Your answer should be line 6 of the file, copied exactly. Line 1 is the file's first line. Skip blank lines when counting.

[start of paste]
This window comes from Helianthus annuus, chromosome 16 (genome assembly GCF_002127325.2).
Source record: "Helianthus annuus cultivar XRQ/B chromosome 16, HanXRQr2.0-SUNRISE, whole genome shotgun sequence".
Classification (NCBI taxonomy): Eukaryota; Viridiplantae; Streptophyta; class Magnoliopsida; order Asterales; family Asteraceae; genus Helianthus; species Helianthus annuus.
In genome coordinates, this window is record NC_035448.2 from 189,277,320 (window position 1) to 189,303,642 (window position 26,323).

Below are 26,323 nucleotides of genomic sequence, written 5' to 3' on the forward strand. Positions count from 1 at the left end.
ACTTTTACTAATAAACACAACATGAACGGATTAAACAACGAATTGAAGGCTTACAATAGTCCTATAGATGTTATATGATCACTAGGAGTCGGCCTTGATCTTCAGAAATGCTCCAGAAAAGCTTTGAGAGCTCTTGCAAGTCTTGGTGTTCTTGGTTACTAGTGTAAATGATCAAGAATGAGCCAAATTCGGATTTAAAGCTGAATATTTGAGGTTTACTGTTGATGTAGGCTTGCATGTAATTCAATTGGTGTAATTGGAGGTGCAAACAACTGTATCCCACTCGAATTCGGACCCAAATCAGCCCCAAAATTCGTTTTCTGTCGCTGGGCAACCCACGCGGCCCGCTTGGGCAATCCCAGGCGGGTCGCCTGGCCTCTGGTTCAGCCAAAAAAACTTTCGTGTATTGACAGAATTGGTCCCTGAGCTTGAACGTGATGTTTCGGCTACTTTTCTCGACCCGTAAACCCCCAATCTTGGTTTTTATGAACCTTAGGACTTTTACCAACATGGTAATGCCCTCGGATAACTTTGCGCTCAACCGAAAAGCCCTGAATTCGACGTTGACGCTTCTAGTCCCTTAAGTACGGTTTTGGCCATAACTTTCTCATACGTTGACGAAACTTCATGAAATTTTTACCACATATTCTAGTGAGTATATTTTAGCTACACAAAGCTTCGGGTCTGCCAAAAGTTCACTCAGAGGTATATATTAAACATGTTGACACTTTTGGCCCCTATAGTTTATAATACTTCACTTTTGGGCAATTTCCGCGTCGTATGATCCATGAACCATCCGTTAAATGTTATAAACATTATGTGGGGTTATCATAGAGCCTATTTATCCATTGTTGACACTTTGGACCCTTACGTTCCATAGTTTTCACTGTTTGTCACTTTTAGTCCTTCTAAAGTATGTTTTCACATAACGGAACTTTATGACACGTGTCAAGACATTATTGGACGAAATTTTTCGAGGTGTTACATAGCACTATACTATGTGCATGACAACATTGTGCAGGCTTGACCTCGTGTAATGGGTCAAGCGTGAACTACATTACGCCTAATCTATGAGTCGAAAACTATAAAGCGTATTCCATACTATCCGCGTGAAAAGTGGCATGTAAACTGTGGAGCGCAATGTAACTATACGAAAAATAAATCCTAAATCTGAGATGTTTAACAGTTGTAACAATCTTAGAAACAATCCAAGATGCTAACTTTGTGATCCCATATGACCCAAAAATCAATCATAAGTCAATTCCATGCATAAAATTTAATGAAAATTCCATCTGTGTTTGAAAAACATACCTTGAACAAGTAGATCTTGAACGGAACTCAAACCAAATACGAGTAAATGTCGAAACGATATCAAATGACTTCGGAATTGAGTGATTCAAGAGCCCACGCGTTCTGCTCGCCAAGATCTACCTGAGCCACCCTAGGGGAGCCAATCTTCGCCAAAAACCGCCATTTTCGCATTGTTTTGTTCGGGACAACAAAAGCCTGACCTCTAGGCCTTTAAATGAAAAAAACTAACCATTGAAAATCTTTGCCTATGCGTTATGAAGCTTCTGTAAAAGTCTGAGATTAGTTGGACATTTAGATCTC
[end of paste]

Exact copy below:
ACTTTTACTAATAAACACAACATGAACGGATTAAACAACGAATTGAAGGCTTACAATAGTCCTATAGATGTTATATGATCACTAGGAGTCGGCCTTGATCTTCAGAAATGCTCCAGAAAAGCTTTGAGAGCTCTTGCAAGTCTTGGTGTTCTTGGTTACTAGTGTAAATGATCAAGAATGAGCCAAATTCGGATTTAAAGCTGAATATTTGAGGTTTACTGTTGATGTAGGCTTGCATGTAATTCAATTGGTGTAATTGGAGGTGCAAACAACTGTATCCCACTCGAATTCGGACCCAAATCAGCCCCAAAATTCGTTTTCTGTCGCTGGGCAACCCACGCGGCCCGCTTGGGCAATCCCAGGCGGGTCGCCTGGCCTCTGGTTCAGCCAAAAAAACTTTCGTGTATTGACAGAATTGGTCCCTGAGCTTGAACGTGATGTTTCGGCTACTTTTCTCGACCCGTAAACCCCCAATCTTGGTTTTTATGAACCTTAGGACTTTTACCAACATGGTAATGCCCTCGGATAACTTTGCGCTCAACCGAAAAGCCCTGAATTCGACGTTGACGCTTCTAGTCCCTTAAGTACGGTTTTGGCCATAACTTTCTCATACGTTGACGAAACTTCATGAAATTTTTACCACATATTCTAGTGAGTATATTTTAGCTACACAAAGCTTCGGGTCTGCCAAAAGTTCACTCAGAGGTATATATTAAACATGTTGACACTTTTGGCCCCTATAGTTTATAATACTTCACTTTTGGGCAATTTCCGCGTCGTATGATCCATGAACCATCCGTTAAATGTTATAAACATTATGTGGGGTTATCATAGAGCCTATTTATCCATTGTTGACACTTTGGACCCTTACGTTCCATAGTTTTCACTGTTTGTCACTTTTAGTCCTTCTAAAGTATGTTTTCACATAACGGAACTTTATGACACGTGTCAAGACATTATTGGACGAAATTTTTCGAGGTGTTACATAGCACTATACTATGTGCATGACAACATTGTGCAGGCTTGACCTCGTGTAATGGGTCAAGCGTGAACTACATTACGCCTAATCTATGAGTCGAAAACTATAAAGCGTATTCCATACTATCCGCGTGAAAAGTGGCATGTAAACTGTGGAGCGCAATGTAACTATACGAAAAATAAATCCTAAATCTGAGATGTTTAACAGTTGTAACAATCTTAGAAACAATCCAAGATGCTAACTTTGTGATCCCATATGACCCAAAAATCAATCATAAGTCAATTCCATGCATAAAATTTAATGAAAATTCCATCTGTGTTTGAAAAACATACCTTGAACAAGTAGATCTTGAACGGAACTCAAACCAAATACGAGTAAATGTCGAAACGATATCAAATGACTTCGGAATTGAGTGATTCAAGAGCCCACGCGTTCTGCTCGCCAAGATCTACCTGAGCCACCCTAGGGGAGCCAATCTTCGCCAAAAACCGCCATTTTCGCATTGTTTTGTTCGGGACAACAAAAGCCTGACCTCTAGGCCTTTAAATGAAAAAAACTAACCATTGAAAATCTTTGCCTATGCGTTATGAAGCTTCTGTAAAAGTCTGAGATTAGTTGGACATTTAGATCTC